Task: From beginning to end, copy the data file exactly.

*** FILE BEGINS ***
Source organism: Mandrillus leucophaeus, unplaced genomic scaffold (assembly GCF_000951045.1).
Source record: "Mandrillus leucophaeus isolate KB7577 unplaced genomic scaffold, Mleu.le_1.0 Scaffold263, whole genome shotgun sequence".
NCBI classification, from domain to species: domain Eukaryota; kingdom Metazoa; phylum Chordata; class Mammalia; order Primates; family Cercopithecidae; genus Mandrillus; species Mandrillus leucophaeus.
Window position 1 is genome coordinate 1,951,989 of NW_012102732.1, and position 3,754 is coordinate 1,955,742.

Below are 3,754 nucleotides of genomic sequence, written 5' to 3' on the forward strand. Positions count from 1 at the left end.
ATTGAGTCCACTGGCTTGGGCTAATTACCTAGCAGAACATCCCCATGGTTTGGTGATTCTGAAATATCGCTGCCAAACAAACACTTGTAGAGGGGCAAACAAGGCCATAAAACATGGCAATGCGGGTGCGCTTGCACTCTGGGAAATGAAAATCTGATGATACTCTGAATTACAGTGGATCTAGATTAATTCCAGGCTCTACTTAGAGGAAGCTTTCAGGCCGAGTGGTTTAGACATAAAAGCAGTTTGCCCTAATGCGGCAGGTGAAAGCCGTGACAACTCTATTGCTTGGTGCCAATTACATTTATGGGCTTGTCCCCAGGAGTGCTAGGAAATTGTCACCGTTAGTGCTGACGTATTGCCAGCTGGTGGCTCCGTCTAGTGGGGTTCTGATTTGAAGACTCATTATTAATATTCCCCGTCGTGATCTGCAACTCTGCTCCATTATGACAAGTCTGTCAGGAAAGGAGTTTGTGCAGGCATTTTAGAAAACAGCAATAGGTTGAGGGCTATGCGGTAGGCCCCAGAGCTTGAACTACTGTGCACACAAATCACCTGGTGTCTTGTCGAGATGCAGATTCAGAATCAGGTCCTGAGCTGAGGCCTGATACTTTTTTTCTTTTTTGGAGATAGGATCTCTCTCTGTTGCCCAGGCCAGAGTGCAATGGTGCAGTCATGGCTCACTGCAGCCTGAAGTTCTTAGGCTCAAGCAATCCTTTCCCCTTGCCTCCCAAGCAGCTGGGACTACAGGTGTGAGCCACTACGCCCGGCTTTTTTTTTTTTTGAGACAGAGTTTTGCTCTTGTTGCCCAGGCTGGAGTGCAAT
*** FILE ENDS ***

Source organism: Mandrillus leucophaeus, unplaced genomic scaffold (assembly GCF_000951045.1).
Source record: "Mandrillus leucophaeus isolate KB7577 unplaced genomic scaffold, Mleu.le_1.0 Scaffold263, whole genome shotgun sequence".
NCBI classification, from domain to species: domain Eukaryota; kingdom Metazoa; phylum Chordata; class Mammalia; order Primates; family Cercopithecidae; genus Mandrillus; species Mandrillus leucophaeus.
Window position 1 is genome coordinate 1,951,989 of NW_012102732.1, and position 3,754 is coordinate 1,955,742.

Below are 3,754 nucleotides of genomic sequence, written 5' to 3' on the forward strand. Positions count from 1 at the left end.
ATTGAGTCCACTGGCTTGGGCTAATTACCTAGCAGAACATCCCCATGGTTTGGTGATTCTGAAATATCGCTGCCAAACAAACACTTGTAGAGGGGCAAACAAGGCCATAAAACATGGCAATGCGGGTGCGCTTGCACTCTGGGAAATGAAAATCTGATGATACTCTGAATTACAGTGGATCTAGATTAATTCCAGGCTCTACTTAGAGGAAGCTTTCAGGCCGAGTGGTTTAGACATAAAAGCAGTTTGCCCTAATGCGGCAGGTGAAAGCCGTGACAACTCTATTGCTTGGTGCCAATTACATTTATGGGCTTGTCCCCAGGAGTGCTAGGAAATTGTCACCGTTAGTGCTGACGTATTGCCAGCTGGTGGCTCCGTCTAGTGGGGTTCTGATTTGAAGACTCATTATTAATATTCCCCGTCGTGATCTGCAACTCTGCTCCATTATGACAAGTCTGTCAGGAAAGGAGTTTGTGCAGGCATTTTAGAAAACAGCAATAGGTTGAGGGCTATGCGGTAGGCCCCAGAGCTTGAACTACTGTGCACACAAATCACCTGGTGTCTTGTCGAGATGCAGATTCAGAATCAGGTCCTGAGCTGAGGCCTGATACTTTTTTTCTTTTTTGGAGATAGGATCTCTCTCTGTTGCCCAGGCCAGAGTGCAATGGTGCAGTCATGGCTCACTGCAGCCTGAAGTTCTTAGGCTCAAGCAATCCTTTCCCCTTGCCTCCCAAGCAGCTGGGACTACAGGTGTGAGCCACTACGCCCGGCTTTTTTTTTTTTTGAGACAGAGTTTTGCTCTTGTTGCCCAGGCTGGAGTGCAAT